"Brady brings a passion to the line trade that is contagious and very rare these days," says Bill Magers, program manager for Avista's lineman school. "The Suriname initiative is a prime example of his passion. I could do nothing other than support his outreach to provide training and safe work practices to the line workers there."

Forster and Hansen envision a three-year program of active collaboration, coaching and mentorship between U.S. and Surinamese linemen. A structured program will be a great improvement, says Forster. Currently new linemen rely solely upon ad hoc, on-the-job training from more senior peers.

And, seeing safety properly executed, says Forster, would motivate his nation's linemen to step up their vigilance.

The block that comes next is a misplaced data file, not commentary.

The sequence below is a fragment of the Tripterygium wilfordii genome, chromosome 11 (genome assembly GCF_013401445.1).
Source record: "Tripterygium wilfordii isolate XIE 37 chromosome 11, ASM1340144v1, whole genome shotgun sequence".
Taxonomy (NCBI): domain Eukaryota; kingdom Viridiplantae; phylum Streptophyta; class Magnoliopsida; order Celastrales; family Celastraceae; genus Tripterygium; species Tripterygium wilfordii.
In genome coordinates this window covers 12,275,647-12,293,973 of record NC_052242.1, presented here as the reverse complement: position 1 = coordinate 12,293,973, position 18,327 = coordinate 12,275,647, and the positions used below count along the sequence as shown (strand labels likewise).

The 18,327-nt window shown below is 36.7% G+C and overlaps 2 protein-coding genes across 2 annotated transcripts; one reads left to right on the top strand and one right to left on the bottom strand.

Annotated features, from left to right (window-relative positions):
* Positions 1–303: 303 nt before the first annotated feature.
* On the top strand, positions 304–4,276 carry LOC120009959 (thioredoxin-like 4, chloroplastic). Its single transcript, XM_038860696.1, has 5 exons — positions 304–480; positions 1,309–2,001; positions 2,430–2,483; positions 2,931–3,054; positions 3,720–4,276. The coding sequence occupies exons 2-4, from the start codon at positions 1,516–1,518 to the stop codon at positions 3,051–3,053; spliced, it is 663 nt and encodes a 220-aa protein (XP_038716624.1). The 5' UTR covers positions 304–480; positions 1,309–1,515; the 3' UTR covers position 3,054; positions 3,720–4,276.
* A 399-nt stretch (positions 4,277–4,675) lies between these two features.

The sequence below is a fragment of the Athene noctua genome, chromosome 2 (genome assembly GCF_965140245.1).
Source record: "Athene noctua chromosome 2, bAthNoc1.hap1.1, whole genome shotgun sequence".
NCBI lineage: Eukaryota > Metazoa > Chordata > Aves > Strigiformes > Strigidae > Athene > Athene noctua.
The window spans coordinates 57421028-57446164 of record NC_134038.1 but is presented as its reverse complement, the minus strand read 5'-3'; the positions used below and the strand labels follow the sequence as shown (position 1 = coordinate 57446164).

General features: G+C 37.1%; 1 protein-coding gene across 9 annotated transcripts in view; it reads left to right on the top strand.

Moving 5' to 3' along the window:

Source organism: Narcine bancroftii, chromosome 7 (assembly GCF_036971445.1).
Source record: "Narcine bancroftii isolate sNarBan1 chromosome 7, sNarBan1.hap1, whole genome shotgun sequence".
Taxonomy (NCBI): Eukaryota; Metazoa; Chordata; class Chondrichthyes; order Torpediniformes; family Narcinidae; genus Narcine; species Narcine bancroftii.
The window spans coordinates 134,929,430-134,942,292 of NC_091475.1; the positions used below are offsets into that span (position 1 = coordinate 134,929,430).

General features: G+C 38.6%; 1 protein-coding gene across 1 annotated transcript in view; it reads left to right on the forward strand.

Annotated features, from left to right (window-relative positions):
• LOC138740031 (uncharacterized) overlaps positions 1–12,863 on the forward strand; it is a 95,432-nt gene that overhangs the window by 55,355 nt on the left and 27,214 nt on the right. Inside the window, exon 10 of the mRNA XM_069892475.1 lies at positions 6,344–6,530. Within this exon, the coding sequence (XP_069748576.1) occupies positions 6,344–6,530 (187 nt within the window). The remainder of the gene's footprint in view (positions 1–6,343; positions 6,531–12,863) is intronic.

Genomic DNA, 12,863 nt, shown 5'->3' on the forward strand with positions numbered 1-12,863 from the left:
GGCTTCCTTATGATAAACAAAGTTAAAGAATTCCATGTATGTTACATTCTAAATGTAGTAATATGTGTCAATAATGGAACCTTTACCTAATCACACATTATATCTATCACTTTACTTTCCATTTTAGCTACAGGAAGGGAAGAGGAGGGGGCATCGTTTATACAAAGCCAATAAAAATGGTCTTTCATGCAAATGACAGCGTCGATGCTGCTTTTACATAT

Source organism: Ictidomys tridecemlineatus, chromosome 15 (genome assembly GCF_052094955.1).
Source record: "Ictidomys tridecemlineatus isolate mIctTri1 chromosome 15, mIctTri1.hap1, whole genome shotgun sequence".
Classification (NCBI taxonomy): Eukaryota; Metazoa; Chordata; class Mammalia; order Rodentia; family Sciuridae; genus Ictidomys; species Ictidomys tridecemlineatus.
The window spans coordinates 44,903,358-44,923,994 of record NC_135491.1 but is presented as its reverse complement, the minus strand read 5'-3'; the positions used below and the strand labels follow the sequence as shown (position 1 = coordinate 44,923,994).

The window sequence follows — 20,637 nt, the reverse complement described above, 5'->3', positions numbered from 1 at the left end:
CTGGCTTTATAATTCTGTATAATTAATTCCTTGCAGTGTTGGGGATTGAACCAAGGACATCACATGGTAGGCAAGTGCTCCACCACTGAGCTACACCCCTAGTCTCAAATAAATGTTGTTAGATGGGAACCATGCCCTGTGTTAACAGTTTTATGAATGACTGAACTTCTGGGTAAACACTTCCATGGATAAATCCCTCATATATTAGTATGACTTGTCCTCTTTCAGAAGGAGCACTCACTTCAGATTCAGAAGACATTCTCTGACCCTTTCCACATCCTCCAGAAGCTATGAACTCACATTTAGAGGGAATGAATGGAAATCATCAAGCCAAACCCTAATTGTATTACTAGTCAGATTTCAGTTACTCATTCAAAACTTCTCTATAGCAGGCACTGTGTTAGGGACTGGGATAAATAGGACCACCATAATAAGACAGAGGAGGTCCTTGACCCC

"One of my and Brady's dreams is to get some of Suriname's linemen to attend an international rodeo and expo in the U.S. to give them a better view of how we can improve their safety and work efficiency," says Forster.

Hansen, who was a telephone lineman member of Seattle Local 89 before joining the utility, says the Suriname effort can help build a positive spirit to counter the despair that often accompanies the evening news.

"When linemen reach out across the world, it offers hope to humanity and real progress," he says. Improving a nation's electrical consumption is critical to reducing infant mortality, maintaining clean drinking water, raising life expectancy and slowing population growth. He said he hopes that progress in promoting safer and more efficient methods in Suriname will spill over to its neighboring nations.

Improving safety training needs to be coupled with efforts to help other nations provide better equipment to their linemen, says Hansen.